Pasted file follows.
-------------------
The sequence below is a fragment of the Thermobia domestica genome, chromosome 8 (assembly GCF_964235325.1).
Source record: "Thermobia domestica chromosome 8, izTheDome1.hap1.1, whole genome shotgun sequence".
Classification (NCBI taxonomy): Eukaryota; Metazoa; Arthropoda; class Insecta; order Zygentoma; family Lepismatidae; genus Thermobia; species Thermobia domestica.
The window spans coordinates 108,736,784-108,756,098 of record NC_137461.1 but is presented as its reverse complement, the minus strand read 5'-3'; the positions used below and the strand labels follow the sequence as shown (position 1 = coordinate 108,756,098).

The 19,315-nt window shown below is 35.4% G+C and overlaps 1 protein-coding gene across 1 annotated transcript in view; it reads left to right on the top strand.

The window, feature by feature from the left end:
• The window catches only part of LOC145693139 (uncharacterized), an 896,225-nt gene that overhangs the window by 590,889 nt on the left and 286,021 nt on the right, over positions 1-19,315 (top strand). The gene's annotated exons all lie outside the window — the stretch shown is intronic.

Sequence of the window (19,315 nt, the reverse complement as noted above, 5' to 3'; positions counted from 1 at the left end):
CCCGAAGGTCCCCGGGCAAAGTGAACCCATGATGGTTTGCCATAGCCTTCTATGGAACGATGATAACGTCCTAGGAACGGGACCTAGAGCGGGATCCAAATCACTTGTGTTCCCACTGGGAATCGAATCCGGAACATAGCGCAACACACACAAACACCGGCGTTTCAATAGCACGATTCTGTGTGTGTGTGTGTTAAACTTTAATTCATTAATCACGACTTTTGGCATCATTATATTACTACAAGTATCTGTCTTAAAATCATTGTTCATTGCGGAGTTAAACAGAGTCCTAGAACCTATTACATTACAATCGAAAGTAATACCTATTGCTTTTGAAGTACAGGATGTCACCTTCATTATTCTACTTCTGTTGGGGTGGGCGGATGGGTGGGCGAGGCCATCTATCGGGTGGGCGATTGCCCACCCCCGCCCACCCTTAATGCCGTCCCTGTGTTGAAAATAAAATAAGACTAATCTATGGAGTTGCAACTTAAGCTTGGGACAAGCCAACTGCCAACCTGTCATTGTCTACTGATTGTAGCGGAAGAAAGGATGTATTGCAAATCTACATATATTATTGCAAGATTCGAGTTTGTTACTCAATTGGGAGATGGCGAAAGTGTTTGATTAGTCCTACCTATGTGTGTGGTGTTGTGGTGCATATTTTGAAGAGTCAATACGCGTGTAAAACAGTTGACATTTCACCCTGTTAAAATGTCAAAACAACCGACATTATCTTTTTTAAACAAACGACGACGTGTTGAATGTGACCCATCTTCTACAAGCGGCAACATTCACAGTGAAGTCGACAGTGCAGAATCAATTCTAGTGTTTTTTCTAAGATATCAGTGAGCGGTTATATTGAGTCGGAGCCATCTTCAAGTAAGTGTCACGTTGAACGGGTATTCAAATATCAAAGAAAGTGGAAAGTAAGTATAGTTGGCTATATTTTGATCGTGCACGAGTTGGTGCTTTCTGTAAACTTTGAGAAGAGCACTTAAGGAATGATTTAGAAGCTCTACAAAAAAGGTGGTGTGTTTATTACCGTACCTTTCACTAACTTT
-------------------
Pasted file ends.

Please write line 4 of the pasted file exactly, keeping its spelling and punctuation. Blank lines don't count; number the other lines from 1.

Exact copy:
The window spans coordinates 108,736,784-108,756,098 of record NC_137461.1 but is presented as its reverse complement, the minus strand read 5'-3'; the positions used below and the strand labels follow the sequence as shown (position 1 = coordinate 108,756,098).